American Association Daily provides insights and features on the American Association of Professional Baseball League, as well as player and coaching profiles and transactions going on with teams around the league. In today’s edition, Robert Pannier examines the trade that sent Cortland Cox from the Cleburne Railroaders to the Lincoln Saltdogs for Chase Simpson.
Examining the Cortland Cox-Chase Simpson Deal
On Friday, the Cleburne Railroaders sent right-hander Cortland Cox to the Lincoln Saltdogs for infielder Chase Simpson. The trade is one of those that should be a winner for both teams as the deal specifically addresses needs for both clubs.
What Cortland Cox Brings to Saltdogs
The Lincoln Saltdogs entered Friday night’s game against the St. Paul Saints ranked 11th in the American Association in ERA at 5.05. That is nearly a full run more than the league average and is one of the primary reasons why Lincoln has been relegated to the lower part of the South Division. The Sioux City Explorers and Kansas City T-Bones are 1-2 in the league in ERA and the Wichita Wingnuts are eighth.
Michael Tamburino has been the only consistent starter with Kyle Kinman coming into his own. Closer Jose Jose is the only other pitcher currently on the staff who has an ERA under four and, if this team is going to keep up with Kansas City and Wichita, they were going to need some upgrades.
Cortland Cox started out well for Cleburne, but had been in a bit of a funk lately. He saw his ERA raise to 5.00 by giving up six runs in the last 3.o-innings pitched, but has been a quality performer.
Cox was with the Railroaders last season, where he appeared in 37 games, posting a 4-2 record and a 2.96 ERA. He struck out 66 in 51.2 innings pitched, allowing 43 hits and 19 walks. The Los Angeles Angels were so impressed that they signed the righty to a contract in the off-season, making him the first Cleburne player to have his contract purchased by a Major League affiliate.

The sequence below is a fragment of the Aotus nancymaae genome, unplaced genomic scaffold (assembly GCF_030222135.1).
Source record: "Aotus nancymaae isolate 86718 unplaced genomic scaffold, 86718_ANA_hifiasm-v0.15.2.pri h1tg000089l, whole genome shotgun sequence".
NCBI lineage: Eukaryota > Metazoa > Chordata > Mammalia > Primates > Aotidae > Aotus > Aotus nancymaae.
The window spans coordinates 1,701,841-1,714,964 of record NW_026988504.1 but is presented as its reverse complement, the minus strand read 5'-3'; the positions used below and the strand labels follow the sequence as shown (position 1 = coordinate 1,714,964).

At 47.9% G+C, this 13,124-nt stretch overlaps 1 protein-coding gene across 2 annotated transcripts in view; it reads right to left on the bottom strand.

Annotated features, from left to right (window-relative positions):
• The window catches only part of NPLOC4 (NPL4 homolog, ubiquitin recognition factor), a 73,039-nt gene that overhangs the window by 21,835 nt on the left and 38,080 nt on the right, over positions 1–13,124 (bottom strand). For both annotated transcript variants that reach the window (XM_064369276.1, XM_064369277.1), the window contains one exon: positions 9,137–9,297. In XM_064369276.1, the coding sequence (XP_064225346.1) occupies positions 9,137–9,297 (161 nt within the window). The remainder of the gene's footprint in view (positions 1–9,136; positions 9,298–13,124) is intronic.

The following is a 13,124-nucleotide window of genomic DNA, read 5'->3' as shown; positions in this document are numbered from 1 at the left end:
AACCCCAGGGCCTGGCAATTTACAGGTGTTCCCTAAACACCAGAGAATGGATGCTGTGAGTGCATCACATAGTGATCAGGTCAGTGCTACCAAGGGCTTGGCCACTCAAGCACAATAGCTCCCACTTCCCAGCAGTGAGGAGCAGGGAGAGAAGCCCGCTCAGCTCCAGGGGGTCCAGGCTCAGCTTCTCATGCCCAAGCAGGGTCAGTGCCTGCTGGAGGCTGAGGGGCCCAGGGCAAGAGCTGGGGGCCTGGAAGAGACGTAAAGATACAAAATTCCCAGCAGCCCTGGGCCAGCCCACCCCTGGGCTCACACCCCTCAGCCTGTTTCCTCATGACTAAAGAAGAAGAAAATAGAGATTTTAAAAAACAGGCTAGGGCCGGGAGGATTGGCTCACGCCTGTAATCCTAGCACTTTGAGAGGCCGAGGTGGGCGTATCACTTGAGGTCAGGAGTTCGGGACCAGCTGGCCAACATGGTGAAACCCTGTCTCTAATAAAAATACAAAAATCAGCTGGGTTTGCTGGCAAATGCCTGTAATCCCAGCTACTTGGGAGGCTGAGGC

He will most likely step into the seventh or eighth inning setup role, a role he has been quite successful in over his career.
What Chase Simpson Brings to Railroaders?
As much as the Saltdogs pitching staff has struggled, that has been the plight of the Cleburne Railroaders lineup. This team entered Friday’s contest with a team batting average of .245, 11th in the American Association, and their OPS was 11th as well (.686).
A big bat has been something that Manager Shelby Ford has been looking for all season and the addition of Chase Simpson may be the answer. Simpson began the season on fire, hitting .413 in May and was named by the Minor League Sports Report as the Player of the Month with his performance. The infielder has tailed off, entering Friday’s game hitting .277 with 6 homers and 22-RBI in 41 games.
While not among the league leaders any longer, he would be among the Railroaders leaders in every category, ranking second in homers, fourth in batting, second in RBI, and tied for second in runs scored. Plus, Simpson can play anywhere on the infield, which makes him even more valuable to the team.
Simpson appeared in his first game for Cleburne on Friday night, going 1-3 with a double and a walk in his debut for the Railroaders, a win over the Chicago Dogs.
Does It Hurt Either Team?
The truth is that not only did this trade benefit both clubs, it really hurt neither. Lincoln is the third best hitting team in the American Association in terms of average and is a mile ahead of every other team in homers, leading the second place Winnipeg Goldeyes 58-37. They could easily afford to lose a quality bat, especially with the acquisition of T.J. Bennett.
Cleburne has a dearth of pitching and a loss of one of their relievers is not an area that hurts this team. In fact, Ford has built such a quality staff that he could afford to give up a starter in pursuit of another bat if he so desired.
The Lincoln Saltdogs enter play 10 games out in the South Division, but only four behind the Kansas City T-Bones for second place. The Cleburne Railroaders are 18 out, and 12 back of Kansas City. Both teams have a hill to climb (although Cleburne’s is more like Mount McKinley), but there is one thing to consider moving forward. With so many games within the division this season, each team has the opportunity to make up games in chunks against those ahead of them. There is still some hope in that ultra-tough South Division.
By Robert Pannier